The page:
Normal and primary tumor samples were collected from Institute of Medical Sciences (IMS), Banaras Hindu University (BHU), Varanasi as per approved protocol by the institutional ethical committee of the IMS, BHU after patient's written informed consent. Eight cervical cancer cell lines (HeLa, SiHa, ME-180, CaSki, C-33A, C-4I, SW756 and MS751) obtained from American Type Cell Culture (ATCC, Mansas, VA) that have been extensively characterized [25-28] were kind gift from Dr. VVVS Murty (Columbia University, New York, USA). The cell lines were maintained in ATCC recommended media and 10% heat-inactivated fetal bovine serum (FBS) at 37°C in a humidified atmosphere with 5% CO2.
Reverse Transcriptase-PCR and Real Time-PCR
Biopsy samples and cell lines were lysed using TRI Reagent (Sigma, USA) and total RNA was extracted as per manufacturer's protocol. The first strand cDNA was synthesized using commercially available high capacity cDNA reverse transcription kit (ABI, USA) as per manufacturer's protocol. PCR of cDNA was done in triplicate using gene specific primers (Supplementary Material: Table S1). Samples were then electrophoresed on a 1.8% agarose gel and visualized using ethidium bromide staining. Real-time PCR (qRT-PCR) was performed with 2X SYBR Green PCR Master Mix (ABI, USA) according to the manufacturer's protocol. The threshold cycle (CT) values were determined using ABI 7500 sequence detection system and the data was analyzed with CT values of β-actin as reference (endogenous control).
Bisulfite conversion of DNA for Methyl specific PCR (MSP)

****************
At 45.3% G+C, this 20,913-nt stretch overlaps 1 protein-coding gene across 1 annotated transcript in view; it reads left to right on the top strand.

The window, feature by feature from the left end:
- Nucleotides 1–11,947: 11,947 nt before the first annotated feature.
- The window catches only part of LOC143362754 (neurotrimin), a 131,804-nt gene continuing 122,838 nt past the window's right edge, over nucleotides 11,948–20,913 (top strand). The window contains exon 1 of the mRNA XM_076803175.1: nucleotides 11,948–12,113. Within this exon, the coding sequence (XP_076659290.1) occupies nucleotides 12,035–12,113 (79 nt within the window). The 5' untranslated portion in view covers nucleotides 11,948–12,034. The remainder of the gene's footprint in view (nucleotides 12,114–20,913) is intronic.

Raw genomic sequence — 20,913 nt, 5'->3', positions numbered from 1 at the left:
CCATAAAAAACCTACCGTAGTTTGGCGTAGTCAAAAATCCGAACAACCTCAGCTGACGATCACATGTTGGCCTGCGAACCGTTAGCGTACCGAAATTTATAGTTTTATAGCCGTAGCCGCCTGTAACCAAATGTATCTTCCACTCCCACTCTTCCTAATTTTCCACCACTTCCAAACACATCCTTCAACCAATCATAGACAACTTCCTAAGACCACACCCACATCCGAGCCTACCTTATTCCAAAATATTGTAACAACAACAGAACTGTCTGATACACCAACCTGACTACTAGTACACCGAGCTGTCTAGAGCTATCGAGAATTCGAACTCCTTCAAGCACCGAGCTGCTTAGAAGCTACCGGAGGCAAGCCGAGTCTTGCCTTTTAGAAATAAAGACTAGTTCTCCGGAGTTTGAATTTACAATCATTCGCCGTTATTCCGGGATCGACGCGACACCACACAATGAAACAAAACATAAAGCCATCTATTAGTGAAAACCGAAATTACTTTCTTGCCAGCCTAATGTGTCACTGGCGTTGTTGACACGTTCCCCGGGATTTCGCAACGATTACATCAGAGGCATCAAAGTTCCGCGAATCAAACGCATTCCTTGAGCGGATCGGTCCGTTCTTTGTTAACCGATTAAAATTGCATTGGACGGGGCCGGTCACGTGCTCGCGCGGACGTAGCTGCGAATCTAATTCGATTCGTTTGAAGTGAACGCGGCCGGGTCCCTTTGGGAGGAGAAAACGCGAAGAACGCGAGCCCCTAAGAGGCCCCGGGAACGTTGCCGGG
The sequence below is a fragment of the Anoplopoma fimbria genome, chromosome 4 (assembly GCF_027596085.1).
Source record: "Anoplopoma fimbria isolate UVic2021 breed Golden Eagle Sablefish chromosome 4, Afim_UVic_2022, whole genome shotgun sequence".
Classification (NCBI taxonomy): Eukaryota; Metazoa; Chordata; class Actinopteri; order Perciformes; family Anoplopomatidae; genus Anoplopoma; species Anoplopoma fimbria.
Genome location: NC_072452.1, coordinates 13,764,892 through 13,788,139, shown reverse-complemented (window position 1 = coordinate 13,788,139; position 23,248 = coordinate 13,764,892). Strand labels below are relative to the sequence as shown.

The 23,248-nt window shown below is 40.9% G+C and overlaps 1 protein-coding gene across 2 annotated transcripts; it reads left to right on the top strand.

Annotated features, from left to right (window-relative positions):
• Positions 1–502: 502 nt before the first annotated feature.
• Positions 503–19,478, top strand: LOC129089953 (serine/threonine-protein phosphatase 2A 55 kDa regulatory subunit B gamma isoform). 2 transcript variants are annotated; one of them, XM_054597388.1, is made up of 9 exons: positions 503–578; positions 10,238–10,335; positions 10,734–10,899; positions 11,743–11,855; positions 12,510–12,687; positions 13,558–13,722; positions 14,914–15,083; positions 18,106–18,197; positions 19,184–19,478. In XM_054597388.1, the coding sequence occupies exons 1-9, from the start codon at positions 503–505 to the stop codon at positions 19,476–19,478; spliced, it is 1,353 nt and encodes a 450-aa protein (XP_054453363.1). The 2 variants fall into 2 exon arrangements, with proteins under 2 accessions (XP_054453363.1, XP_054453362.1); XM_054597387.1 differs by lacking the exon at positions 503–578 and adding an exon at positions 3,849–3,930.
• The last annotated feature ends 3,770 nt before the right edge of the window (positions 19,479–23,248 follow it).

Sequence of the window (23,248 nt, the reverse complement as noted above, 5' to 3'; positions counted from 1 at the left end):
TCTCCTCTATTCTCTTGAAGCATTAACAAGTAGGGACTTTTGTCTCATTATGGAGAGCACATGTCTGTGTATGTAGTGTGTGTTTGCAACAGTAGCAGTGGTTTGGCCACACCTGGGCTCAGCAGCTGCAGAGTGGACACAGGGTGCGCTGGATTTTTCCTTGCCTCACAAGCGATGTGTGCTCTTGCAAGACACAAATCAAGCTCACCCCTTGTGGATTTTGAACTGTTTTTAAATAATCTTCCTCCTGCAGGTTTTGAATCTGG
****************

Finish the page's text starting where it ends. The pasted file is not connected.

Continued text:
The proximal FOXO1 promoter region was analyzed for the presence of CpG islands using the CpG island searcher (www.cpgislands.com). CpG-rich region of FOXO1 promoter, were considered as a stretch of DNA that has both a >50% GC content and an observed over expected frequency of CpG dinucleotides of >0.6 . Phenol/Chloroform extracted genomic DNA from normal biopsy, primary tumors and CC cell lines was used for bisulfite conversion using EpiTech bisulfite conversion kit (Qiagen GmbH, Germany) by manufacturer's protocol. The proximal FOXO1 gene promoter primers were designed by Methyl Express software V1.0 (ABI, UK) for the region harboring CpG-rich islands covering -1758 to +242 bp including the transcription start site (TSS) (Supplementary Material: Fig. S1). MSP was performed using 2x PCR master mix (Fermentas, USA) with three sets of primer sequences (Supplementary Material: Table S1) for -985 to -645 bp (MSP1); -645 to -285bp (MSP2) and -225 to +242bp (MSP3) in triplicate. Placental DNA treated in vitro with SssI methyltransferase (NEB, Beverly, MA) and lymphocyte DNA were bisulfite converted and used as methylated and unmethylated controls respectively. PCR was performed using standard conditions for 30-35 cycles with annealing temperatures varying between 58ºC and 63ºC. For qualitative assessment of methylation status of FOXO1, the PCR products were electrophoresed on a 1.8% agarose gel and visualized using ethidium bromide staining.